Our Counseling Services

In a supportive environment, our highly personalized approach will help you attain the personal growth you’re striving for.



We work with a wide range of emotional and behavioral issues and provide therapy for depression and anxiety, in addition to counseling for work and family issues. In a supportive environment, our highly personalized approach will help you attain the personal growth you’re striving for.

Specializing in:

  • Addiction Recovery

    I have several years of experience with addiction recovery. Generally, there is an issue that started the addiction. I work with the client to resolve the underlying issue in addition to work on addiction recovery.

    Adult Children of Alcoholics (ACA) Traits in Recovery

    “Never before in the history of Twelve Step programs has a fellowship brought together such a diverse group of recovering people that includes adult children of alcoholics, codependents, and addicts of various sorts. The term “adult child” is used to describe adults who grew up in alcoholic or dysfunctional homes and who exhibit identifiable traits that reveal past abuse or neglect. The group includes adults raised in homes without the presence of alcohol or drugs. These ACA members have the trademark presence of abuse, shame, and abandonment found in alcoholic homes.” (Adult Children of Alcoholics World Service Organization). I work with the client to help him/her understand these traits and lessen their effect on the client. www.adultchildren.org

  • Anxiety, Panic Attacks, Social Anxiety, and Phobias

    I love working with clients with anxiety, panic attacks and phobias. I use different types of talk therapy, i.e., Cognitive Behavioral Therapy (CBT), Dialectical Behavioral Therapy (DBT), and also Eye Movement Desensitization Reprocessing (EMDR).  Sometimes the client just needs to talk through his/her experiences and emotions until s/he can figure them out, but other times s/he gets stuck in talk therapy and we need to try something different to move us beyond that sticking point. See above for an explanation of EMDR. Coping skills to handle anxiety include:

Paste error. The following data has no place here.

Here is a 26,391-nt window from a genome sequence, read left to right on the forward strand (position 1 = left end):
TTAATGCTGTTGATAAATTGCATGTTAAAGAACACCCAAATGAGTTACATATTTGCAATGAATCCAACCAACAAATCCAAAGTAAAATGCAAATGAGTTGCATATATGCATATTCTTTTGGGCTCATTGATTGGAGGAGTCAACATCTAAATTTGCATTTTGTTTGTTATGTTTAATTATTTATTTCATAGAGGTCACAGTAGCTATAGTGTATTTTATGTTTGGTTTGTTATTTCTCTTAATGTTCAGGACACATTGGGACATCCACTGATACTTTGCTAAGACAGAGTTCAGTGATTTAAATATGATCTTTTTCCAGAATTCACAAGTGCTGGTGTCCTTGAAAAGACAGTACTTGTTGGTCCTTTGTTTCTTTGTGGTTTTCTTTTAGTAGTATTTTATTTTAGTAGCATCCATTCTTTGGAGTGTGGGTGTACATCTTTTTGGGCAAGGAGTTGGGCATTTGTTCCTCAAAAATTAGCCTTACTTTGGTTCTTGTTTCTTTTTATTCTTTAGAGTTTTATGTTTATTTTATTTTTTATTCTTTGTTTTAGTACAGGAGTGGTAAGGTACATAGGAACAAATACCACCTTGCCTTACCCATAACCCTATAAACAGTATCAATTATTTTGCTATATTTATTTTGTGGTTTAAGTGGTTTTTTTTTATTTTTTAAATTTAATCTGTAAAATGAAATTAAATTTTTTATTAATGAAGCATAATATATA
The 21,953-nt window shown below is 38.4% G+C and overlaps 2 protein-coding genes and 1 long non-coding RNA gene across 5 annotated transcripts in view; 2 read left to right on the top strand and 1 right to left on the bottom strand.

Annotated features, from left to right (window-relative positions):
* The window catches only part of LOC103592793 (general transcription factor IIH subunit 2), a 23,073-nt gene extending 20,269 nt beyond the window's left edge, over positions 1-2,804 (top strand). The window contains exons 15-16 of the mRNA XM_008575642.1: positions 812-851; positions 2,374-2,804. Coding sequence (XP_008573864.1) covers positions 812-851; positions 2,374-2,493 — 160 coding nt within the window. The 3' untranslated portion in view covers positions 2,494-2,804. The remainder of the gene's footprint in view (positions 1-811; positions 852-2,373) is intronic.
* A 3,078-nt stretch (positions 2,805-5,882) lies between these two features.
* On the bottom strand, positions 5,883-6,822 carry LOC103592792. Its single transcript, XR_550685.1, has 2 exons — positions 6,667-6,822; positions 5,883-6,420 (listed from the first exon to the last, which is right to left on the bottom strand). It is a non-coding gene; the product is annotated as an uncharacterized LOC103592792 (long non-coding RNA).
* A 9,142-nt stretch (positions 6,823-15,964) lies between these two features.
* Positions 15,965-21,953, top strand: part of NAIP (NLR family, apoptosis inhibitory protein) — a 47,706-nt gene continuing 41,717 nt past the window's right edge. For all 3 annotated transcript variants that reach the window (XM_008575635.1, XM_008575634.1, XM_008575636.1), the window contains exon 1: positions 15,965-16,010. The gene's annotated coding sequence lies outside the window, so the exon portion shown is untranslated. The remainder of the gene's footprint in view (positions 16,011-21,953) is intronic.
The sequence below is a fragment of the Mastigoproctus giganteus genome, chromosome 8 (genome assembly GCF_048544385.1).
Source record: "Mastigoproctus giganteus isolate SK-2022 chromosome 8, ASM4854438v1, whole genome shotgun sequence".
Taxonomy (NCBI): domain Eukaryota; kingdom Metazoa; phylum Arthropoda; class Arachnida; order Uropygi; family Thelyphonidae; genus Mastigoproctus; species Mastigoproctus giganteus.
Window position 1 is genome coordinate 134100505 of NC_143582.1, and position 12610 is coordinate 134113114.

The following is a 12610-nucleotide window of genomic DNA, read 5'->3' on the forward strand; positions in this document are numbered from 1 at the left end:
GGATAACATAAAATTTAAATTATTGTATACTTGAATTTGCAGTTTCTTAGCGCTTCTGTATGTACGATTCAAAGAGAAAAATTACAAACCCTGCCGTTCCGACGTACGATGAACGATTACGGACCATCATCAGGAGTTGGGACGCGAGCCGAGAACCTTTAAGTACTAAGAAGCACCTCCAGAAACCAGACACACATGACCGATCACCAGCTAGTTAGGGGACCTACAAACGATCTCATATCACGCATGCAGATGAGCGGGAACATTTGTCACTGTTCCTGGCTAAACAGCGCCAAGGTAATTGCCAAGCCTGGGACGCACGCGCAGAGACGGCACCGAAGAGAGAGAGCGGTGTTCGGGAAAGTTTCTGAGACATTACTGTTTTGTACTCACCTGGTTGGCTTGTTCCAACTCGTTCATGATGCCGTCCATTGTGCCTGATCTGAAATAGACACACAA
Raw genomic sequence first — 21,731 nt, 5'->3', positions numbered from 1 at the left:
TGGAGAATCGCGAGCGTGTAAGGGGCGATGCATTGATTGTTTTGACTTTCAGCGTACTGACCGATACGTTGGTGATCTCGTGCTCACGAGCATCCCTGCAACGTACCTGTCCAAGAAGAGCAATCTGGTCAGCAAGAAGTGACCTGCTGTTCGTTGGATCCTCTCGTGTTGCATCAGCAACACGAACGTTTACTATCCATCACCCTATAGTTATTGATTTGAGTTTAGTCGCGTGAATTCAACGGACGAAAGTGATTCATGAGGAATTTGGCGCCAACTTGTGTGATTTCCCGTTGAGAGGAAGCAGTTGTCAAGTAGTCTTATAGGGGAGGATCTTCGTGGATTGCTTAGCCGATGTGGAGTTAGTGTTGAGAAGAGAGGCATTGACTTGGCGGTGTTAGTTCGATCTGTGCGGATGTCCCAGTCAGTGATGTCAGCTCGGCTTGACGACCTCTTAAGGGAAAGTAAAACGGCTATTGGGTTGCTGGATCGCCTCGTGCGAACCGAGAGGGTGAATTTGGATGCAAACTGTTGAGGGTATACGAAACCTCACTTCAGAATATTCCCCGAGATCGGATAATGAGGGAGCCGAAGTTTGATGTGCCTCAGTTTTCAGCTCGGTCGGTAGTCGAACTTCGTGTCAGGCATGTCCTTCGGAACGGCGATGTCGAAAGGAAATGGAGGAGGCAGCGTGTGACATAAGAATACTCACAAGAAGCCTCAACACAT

• Gratitude is tremendous in focusing on the positive (instead of the negative).
    • Having faith that we are not not in-charge, God is.
    • Being mindful of past successes reminds us that we are capable.
    • To not disqualify those past successes.
    • Remembering God gave us gifts to use. God wants us to use our gifts; not stay stuck in past mistakes, or worrying about future problems.
    • Learning not to isolate. Isolation leads to depression.
    • Learning how to take care of self, balancing work and rest. Many of us are better at taking care of others than our self, but we must put the airline mask on ourselves first.
    • Accepting help from others. We are all called to do different things. Allowing someone to use his/her gifts to bless us (allows us then to use our gifts to bless others).
  • Attention Deficit Hyperactive Disorder (ADHD)


    1. Are you smart, but make careless mistakes because you overlook or miss details?
    2. Do you have difficulty focusing during lectures, conversations, lengthy reading, or during play activities?
    3. Do you have trouble listening when spoken to (your mind wanders)?
    4. Do you struggle with following through on instructions and fail to finish schoolwork or duties in the workplace (you start tasks but quickly lose focus and are easily sidetracked)?
    5. Do you have difficulty organizing tasks and activities, or have poor time management skills?
    6. Do you dislike or avoid tasks that require sustained mental effort (school work or lengthy papers/forms)?
    7. Do you often lose things that you need to complete your task?
    8. Are you often easily distracted by things that are unrelated to what you are focusing on?
    9. Are you often forgetful in daily activities (paying bills, doing chores, running errands)?

    Have these symptoms persisted for more than six months?

    If so and you have five or more of these characteristics as an adult or adolescent (age 17 and above); or six or more for under 17, then you may have the inattention side of ADHD.


    1. Do you often fidget, tap your hands or feet, or squirm in your seat?
    2. Do you often leave your seat in situations where remaining seated is expected?
    3. Do you often run about or climb in situations where it is inappropriate (for adults adolescents may be limited to feeling restless)?
    4. Do you often have difficulty remaining quiet while playing or engaging in leisure activities?